It’s no secret that Netflix wants to put a lid on password sharing, despite CEO Reed Hastings once proclaiming that the company loves “people sharing Netflix, whether they’re two people on a couch or 10 people on a couch.” The latest anti-sharing move from Netflix is a new “Add a home” feature that is currently being tested in Argentina, El Salvador, Guatemala, Honduras, and the Dominican Republic.
As part of the test, Netflix subscribers will have the option to pay $2.99 to add an extra home where someone can enjoy the streaming platform’s content without having to create a new account. The most affordable Basic plan will allow adding one extra home, the Standard plan takes the number of additional homes to two, while the Premium facilitates a total of 3 extra homes. Ever since Netflix started hinting about its impending clampdown on password sharing, the company has made it clear that a Netflix account must be shared only by people living in the same household.
In fact, the streaming giant started a test in March of 2022 that would allow users to add a sub-account to the main account that would cost fewer dollars than paying for a standalone account. Each sub-account would have its own Netflix profile, complete with tailored recommendations, watch history, and even its own log-in credentials. That test — which first went live in Chile, Costa Rica, and Peru — also charged a sum of $2.99 for adding a sub-account.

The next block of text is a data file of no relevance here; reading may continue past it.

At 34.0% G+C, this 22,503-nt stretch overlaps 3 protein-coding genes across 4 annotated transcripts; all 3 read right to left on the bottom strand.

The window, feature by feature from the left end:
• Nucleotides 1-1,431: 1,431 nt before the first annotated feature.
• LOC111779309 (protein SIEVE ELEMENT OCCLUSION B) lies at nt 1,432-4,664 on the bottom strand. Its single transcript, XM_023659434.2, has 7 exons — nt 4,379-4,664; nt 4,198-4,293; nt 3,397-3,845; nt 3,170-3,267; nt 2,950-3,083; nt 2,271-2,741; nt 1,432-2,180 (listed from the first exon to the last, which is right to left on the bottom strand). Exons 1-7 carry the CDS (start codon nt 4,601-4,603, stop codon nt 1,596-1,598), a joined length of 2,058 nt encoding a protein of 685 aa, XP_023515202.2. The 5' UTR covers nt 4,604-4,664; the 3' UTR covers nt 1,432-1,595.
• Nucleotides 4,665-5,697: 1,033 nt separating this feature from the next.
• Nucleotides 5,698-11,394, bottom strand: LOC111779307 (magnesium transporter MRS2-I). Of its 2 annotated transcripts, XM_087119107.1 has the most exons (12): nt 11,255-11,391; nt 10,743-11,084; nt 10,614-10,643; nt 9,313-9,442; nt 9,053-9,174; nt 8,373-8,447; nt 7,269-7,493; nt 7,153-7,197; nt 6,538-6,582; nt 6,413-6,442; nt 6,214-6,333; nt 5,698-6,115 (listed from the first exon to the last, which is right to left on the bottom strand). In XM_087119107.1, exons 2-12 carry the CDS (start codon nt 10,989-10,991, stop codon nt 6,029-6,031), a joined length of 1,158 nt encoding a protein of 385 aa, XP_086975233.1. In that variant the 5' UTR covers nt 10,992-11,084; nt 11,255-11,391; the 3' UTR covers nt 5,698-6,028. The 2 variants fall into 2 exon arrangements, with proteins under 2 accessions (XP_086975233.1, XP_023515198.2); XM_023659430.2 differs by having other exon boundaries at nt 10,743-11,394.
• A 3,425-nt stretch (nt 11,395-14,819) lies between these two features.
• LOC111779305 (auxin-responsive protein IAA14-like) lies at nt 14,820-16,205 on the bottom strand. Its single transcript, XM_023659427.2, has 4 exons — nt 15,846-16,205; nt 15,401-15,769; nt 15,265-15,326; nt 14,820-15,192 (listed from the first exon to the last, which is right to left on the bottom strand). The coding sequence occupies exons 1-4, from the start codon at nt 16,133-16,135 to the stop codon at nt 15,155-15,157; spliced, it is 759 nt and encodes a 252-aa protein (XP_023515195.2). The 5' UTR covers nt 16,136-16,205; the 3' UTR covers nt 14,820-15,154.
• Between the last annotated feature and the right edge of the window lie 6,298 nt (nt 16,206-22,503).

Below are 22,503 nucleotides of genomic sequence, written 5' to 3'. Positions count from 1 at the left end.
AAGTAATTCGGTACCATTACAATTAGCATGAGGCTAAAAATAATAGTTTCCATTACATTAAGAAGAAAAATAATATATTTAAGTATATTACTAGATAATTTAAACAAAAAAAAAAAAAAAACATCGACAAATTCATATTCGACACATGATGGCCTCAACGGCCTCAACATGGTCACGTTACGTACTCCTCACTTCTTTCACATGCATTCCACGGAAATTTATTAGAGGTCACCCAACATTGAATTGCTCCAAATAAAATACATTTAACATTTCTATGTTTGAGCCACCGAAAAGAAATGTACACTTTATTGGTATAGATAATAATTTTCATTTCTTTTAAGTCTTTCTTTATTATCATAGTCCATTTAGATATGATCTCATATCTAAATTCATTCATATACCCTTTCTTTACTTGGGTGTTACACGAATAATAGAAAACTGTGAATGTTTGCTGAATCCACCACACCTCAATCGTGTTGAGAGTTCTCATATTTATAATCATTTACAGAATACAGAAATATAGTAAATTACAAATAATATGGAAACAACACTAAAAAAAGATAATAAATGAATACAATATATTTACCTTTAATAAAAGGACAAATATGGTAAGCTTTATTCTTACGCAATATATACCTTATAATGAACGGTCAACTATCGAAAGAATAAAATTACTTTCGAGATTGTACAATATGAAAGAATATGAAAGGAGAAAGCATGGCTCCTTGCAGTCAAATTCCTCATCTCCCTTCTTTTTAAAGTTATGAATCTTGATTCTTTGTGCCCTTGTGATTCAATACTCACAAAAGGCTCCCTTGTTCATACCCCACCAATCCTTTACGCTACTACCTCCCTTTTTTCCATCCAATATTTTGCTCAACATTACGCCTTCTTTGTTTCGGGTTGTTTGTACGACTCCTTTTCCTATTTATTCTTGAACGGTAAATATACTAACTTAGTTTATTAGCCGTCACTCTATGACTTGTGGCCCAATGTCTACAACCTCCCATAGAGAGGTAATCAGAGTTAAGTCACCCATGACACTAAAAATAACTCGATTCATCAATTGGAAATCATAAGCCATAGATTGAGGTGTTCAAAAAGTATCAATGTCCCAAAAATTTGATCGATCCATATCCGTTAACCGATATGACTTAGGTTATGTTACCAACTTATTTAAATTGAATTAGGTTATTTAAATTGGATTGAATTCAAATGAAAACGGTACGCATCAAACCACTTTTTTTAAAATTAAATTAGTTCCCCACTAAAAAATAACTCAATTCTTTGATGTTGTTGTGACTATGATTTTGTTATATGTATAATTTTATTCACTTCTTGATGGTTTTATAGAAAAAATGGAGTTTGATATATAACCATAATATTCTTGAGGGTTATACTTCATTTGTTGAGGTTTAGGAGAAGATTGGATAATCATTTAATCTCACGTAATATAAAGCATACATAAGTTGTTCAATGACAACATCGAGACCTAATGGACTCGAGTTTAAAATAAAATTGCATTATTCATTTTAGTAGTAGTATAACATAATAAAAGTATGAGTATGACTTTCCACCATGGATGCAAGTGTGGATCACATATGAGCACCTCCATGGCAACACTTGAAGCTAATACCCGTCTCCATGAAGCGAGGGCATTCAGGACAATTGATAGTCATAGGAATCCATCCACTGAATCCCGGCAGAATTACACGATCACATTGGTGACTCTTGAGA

Finding a new home for making revenue
Folks in the test circle that go ahead and add a new home to their Netflix account will have the facility to watch content on the go, accessing the content library from mobile devices like tablets and phones. The idea here is that they won’t be limited to accessing Netflix from their home only. To recall, Netflix also started testing a prompt system in 2021 that would ask viewers to verify their email address or phone number to make sure that they were members of the same household that was paying for the subscription.
Moreover, Netflix says the new “Add a home” system will also let users remove homes linked to their accounts whenever they want. However, Netflix assures that the test won’t be expanded to other markets before properly understanding the consumer sentiment around it. A similar sentiment was echoed by Hastings about password sharing back in 2021 when he told a reporter that the company “would never roll something out that feels like turning the screws” on account sharing.
However, Netflix is scrambling to streamline its revenue channels to make up for its ambitious content production plans. Netflix has already admitted that password-sharing was hampering its “ability to invest in great new TV and films.” Aside from making plans to make moochers pay for its services, the company is also exploring a cheaper ad-supported tier and recently inked a deal with Microsoft to bring those plans to fruition.